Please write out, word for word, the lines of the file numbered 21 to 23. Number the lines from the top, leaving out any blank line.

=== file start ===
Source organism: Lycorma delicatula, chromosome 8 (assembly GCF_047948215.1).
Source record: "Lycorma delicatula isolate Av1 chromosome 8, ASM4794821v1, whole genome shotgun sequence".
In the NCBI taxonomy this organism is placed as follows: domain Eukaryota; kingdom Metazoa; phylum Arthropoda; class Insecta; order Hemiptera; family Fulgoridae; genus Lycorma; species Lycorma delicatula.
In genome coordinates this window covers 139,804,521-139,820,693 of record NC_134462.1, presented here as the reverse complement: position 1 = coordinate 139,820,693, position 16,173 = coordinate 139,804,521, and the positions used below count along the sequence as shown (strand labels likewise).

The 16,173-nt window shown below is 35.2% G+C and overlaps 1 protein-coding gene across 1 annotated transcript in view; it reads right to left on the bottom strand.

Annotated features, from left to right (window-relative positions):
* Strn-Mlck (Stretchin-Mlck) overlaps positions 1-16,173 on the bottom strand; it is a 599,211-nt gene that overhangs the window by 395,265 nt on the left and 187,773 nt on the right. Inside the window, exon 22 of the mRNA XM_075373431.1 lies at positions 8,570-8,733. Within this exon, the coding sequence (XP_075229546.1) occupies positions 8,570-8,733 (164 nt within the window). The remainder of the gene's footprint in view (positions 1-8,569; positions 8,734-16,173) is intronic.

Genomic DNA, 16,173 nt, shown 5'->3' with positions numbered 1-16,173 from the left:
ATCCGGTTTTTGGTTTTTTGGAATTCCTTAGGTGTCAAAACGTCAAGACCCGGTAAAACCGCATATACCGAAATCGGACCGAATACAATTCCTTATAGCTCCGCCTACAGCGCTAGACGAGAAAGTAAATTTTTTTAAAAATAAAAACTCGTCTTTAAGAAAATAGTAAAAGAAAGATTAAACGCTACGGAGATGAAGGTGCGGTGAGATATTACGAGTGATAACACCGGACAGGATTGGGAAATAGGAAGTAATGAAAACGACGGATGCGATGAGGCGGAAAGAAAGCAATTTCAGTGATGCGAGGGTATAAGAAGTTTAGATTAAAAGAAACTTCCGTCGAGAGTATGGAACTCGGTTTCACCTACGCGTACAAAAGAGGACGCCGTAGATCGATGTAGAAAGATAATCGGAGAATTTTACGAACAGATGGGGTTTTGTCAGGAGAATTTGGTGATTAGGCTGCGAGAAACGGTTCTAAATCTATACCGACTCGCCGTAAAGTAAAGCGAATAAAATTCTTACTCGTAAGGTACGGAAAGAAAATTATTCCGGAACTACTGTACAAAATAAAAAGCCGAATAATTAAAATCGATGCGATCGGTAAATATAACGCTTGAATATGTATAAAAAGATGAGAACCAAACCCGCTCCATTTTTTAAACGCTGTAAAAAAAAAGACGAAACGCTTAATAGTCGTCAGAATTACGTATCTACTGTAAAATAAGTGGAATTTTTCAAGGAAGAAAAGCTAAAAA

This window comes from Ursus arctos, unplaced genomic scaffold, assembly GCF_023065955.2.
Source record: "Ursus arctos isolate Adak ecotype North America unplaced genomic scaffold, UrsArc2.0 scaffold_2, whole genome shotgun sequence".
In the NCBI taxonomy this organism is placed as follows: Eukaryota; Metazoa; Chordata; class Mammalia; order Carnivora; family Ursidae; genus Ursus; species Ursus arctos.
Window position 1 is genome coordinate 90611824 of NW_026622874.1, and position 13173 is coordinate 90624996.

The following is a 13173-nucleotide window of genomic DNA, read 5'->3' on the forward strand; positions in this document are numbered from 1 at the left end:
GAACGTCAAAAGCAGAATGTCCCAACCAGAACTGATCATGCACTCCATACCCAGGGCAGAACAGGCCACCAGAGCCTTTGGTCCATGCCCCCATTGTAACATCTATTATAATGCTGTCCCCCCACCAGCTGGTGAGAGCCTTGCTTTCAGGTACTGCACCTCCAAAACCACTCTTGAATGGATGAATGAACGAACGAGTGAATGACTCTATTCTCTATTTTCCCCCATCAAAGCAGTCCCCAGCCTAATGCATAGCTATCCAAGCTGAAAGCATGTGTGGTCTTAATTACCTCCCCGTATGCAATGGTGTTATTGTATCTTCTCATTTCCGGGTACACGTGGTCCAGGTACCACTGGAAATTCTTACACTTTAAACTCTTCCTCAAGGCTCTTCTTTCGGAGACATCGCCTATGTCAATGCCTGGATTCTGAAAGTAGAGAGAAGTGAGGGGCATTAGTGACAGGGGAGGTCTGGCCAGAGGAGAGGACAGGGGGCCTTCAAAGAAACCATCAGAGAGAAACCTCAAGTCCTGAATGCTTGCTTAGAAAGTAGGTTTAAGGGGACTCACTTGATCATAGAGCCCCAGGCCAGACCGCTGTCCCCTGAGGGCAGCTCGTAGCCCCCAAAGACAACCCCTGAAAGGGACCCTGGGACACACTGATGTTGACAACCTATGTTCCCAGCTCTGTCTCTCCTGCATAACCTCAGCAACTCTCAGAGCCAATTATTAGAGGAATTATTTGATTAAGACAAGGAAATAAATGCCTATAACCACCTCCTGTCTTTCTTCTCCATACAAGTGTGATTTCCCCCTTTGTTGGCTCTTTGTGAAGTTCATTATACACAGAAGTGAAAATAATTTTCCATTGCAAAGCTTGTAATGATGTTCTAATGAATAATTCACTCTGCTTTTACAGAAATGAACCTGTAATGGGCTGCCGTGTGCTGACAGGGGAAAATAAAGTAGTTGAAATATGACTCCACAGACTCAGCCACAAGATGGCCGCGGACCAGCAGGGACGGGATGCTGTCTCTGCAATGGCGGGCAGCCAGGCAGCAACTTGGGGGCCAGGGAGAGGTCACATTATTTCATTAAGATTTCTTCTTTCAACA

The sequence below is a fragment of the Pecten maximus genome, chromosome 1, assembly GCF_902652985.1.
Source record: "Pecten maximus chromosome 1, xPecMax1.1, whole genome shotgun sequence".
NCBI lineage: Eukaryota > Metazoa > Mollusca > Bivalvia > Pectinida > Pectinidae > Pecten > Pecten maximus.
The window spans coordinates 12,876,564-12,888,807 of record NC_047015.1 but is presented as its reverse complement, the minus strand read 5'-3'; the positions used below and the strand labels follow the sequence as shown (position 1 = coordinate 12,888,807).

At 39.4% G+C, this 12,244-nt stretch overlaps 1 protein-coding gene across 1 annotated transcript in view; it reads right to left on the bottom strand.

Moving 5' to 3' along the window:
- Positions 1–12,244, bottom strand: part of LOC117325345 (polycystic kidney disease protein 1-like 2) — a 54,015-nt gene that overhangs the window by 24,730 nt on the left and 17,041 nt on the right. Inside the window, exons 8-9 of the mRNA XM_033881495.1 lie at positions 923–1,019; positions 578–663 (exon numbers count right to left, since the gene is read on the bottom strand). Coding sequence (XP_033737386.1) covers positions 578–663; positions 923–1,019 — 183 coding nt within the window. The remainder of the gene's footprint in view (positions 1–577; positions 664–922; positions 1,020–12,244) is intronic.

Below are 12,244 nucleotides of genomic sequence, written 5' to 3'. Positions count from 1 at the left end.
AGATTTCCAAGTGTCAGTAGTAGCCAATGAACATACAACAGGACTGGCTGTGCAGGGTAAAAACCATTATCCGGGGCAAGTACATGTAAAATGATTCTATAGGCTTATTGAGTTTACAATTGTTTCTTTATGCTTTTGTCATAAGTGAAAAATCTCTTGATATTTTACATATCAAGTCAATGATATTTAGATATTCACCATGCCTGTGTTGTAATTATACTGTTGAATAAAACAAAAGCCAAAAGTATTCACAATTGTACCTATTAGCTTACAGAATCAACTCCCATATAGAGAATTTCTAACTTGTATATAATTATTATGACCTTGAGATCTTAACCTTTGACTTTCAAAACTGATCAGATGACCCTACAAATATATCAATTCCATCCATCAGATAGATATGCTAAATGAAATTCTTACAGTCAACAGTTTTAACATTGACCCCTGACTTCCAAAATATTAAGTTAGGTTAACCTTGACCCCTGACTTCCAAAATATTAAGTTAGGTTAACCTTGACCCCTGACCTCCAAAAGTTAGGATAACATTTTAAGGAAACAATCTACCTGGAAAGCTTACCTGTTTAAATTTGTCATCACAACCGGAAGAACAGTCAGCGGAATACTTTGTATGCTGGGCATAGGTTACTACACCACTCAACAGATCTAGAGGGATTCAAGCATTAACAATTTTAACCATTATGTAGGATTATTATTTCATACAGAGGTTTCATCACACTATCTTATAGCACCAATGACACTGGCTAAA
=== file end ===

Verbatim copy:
Moving 5' to 3' along the window:
- Positions 1–12,244, bottom strand: part of LOC117325345 (polycystic kidney disease protein 1-like 2) — a 54,015-nt gene that overhangs the window by 24,730 nt on the left and 17,041 nt on the right. Inside the window, exons 8-9 of the mRNA XM_033881495.1 lie at positions 923–1,019; positions 578–663 (exon numbers count right to left, since the gene is read on the bottom strand). Coding sequence (XP_033737386.1) covers positions 578–663; positions 923–1,019 — 183 coding nt within the window. The remainder of the gene's footprint in view (positions 1–577; positions 664–922; positions 1,020–12,244) is intronic.

Below are 12,244 nucleotides of genomic sequence, written 5' to 3'. Positions count from 1 at the left end.